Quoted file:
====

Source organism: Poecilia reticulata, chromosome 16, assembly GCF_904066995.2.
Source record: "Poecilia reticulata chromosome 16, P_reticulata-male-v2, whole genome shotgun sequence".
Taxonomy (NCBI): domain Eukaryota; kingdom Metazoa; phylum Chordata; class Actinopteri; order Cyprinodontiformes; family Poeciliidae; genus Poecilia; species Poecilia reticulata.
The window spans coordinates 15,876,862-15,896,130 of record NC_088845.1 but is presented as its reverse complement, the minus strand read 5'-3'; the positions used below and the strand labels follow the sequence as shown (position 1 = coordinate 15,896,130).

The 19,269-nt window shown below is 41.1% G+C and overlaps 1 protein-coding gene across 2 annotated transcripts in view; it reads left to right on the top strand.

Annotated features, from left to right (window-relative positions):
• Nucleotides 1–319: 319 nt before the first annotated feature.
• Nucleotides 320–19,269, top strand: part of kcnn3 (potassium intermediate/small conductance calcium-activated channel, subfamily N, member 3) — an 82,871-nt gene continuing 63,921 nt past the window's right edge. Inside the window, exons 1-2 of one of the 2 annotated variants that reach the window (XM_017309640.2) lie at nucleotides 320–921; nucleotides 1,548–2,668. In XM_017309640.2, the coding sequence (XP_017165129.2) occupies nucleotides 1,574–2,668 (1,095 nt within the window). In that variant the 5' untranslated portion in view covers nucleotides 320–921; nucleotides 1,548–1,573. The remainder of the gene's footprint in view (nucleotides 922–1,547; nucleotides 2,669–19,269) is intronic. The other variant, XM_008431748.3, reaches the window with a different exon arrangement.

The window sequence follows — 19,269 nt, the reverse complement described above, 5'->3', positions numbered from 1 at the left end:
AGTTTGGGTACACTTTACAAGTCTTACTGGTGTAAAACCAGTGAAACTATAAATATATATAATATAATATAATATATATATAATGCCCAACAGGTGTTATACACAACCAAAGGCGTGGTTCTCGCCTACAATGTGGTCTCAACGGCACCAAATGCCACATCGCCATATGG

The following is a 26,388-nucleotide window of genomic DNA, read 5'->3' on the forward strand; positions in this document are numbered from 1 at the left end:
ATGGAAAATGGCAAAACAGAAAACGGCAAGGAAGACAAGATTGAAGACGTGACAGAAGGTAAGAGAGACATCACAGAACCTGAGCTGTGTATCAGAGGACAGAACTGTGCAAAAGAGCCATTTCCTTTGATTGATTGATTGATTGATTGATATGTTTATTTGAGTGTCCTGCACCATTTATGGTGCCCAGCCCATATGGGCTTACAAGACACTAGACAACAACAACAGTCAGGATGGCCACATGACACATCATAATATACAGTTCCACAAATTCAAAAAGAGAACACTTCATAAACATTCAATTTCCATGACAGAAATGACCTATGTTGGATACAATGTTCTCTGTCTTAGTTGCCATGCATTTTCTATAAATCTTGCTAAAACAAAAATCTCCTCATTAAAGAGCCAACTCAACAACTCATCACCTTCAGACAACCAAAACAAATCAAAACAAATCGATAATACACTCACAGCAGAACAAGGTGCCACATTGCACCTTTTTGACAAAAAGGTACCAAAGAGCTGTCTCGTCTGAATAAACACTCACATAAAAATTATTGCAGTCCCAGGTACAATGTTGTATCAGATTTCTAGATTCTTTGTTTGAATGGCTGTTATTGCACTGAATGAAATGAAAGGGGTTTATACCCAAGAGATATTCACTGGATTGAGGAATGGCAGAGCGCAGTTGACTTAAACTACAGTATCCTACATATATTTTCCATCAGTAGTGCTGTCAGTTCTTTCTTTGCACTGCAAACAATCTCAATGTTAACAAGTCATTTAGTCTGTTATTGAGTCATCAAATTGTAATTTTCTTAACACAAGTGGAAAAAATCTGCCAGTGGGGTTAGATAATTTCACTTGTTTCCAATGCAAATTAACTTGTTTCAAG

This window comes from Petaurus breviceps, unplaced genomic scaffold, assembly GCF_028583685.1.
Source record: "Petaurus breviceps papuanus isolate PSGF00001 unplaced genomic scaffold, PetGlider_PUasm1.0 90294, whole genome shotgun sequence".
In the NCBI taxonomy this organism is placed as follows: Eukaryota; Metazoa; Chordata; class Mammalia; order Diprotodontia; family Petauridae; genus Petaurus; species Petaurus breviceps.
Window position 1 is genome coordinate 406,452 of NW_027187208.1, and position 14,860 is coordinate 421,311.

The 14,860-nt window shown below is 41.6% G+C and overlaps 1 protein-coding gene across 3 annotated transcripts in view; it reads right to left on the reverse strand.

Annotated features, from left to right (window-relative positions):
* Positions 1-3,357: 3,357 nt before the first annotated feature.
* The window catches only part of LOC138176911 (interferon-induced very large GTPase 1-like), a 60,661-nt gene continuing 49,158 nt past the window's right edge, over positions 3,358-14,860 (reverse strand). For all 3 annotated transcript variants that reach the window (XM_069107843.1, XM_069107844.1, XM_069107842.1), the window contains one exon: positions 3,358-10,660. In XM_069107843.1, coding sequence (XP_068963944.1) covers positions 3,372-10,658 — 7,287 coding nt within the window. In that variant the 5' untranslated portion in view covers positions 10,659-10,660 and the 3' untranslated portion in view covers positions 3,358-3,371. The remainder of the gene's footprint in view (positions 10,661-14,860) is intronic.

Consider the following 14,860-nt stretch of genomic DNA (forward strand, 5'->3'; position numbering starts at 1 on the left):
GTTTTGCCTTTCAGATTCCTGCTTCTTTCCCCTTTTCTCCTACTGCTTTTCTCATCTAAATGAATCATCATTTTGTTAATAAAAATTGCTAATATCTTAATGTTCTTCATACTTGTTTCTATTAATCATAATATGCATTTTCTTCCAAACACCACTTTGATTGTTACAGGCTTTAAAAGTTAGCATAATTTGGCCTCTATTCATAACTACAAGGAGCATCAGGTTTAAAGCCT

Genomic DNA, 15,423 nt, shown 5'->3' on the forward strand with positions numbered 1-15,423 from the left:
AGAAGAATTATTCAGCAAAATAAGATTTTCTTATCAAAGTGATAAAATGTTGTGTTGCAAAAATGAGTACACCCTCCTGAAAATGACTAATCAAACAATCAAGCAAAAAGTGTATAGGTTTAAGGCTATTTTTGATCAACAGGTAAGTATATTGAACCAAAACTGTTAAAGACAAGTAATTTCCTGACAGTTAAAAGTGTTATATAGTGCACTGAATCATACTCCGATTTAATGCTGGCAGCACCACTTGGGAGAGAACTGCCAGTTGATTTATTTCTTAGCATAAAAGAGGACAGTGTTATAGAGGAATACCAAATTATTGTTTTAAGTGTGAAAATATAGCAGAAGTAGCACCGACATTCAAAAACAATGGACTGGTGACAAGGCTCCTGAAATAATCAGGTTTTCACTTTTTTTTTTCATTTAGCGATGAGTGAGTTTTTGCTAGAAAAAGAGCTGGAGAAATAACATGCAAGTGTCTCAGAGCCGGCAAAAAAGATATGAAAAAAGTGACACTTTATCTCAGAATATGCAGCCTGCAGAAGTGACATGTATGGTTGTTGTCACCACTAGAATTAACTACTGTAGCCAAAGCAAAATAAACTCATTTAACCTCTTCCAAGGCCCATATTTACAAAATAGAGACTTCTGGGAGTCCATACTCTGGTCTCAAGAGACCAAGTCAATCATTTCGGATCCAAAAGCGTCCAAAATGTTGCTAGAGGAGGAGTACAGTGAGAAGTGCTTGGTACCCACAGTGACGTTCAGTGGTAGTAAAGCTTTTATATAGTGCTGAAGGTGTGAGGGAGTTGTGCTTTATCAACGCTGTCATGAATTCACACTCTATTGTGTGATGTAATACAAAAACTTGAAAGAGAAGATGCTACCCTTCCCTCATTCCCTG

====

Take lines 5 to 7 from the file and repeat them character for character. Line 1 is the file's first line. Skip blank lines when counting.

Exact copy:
The 19,269-nt window shown below is 41.1% G+C and overlaps 1 protein-coding gene across 2 annotated transcripts in view; it reads left to right on the top strand.

Annotated features, from left to right (window-relative positions):
• Nucleotides 1–319: 319 nt before the first annotated feature.